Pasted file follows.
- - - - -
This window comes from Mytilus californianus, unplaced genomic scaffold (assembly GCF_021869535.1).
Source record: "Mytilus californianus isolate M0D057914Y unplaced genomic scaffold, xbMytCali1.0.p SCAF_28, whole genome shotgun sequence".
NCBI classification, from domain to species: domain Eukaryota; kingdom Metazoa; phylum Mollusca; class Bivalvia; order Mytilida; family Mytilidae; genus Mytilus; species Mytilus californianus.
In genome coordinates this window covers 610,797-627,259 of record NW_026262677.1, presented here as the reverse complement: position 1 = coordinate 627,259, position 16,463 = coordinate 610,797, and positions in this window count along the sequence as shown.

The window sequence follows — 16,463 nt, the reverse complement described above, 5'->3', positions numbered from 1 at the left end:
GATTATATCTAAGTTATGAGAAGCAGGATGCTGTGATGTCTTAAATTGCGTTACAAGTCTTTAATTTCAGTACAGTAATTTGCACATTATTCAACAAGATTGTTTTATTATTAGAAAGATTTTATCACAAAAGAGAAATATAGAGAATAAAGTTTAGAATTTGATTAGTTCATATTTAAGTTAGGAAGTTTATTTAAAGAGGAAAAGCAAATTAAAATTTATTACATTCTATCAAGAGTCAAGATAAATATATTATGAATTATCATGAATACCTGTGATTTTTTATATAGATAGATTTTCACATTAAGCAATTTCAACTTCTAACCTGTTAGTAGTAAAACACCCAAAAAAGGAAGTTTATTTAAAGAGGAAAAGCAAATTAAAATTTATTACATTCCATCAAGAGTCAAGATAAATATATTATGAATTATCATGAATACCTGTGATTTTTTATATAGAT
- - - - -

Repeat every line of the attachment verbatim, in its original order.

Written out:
This window comes from Mytilus californianus, unplaced genomic scaffold (assembly GCF_021869535.1).
Source record: "Mytilus californianus isolate M0D057914Y unplaced genomic scaffold, xbMytCali1.0.p SCAF_28, whole genome shotgun sequence".
NCBI classification, from domain to species: domain Eukaryota; kingdom Metazoa; phylum Mollusca; class Bivalvia; order Mytilida; family Mytilidae; genus Mytilus; species Mytilus californianus.
In genome coordinates this window covers 610,797-627,259 of record NW_026262677.1, presented here as the reverse complement: position 1 = coordinate 627,259, position 16,463 = coordinate 610,797, and positions in this window count along the sequence as shown.

The window sequence follows — 16,463 nt, the reverse complement described above, 5'->3', positions numbered from 1 at the left end:
GATTATATCTAAGTTATGAGAAGCAGGATGCTGTGATGTCTTAAATTGCGTTACAAGTCTTTAATTTCAGTACAGTAATTTGCACATTATTCAACAAGATTGTTTTATTATTAGAAAGATTTTATCACAAAAGAGAAATATAGAGAATAAAGTTTAGAATTTGATTAGTTCATATTTAAGTTAGGAAGTTTATTTAAAGAGGAAAAGCAAATTAAAATTTATTACATTCTATCAAGAGTCAAGATAAATATATTATGAATTATCATGAATACCTGTGATTTTTTATATAGATAGATTTTCACATTAAGCAATTTCAACTTCTAACCTGTTAGTAGTAAAACACCCAAAAAAGGAAGTTTATTTAAAGAGGAAAAGCAAATTAAAATTTATTACATTCCATCAAGAGTCAAGATAAATATATTATGAATTATCATGAATACCTGTGATTTTTTATATAGAT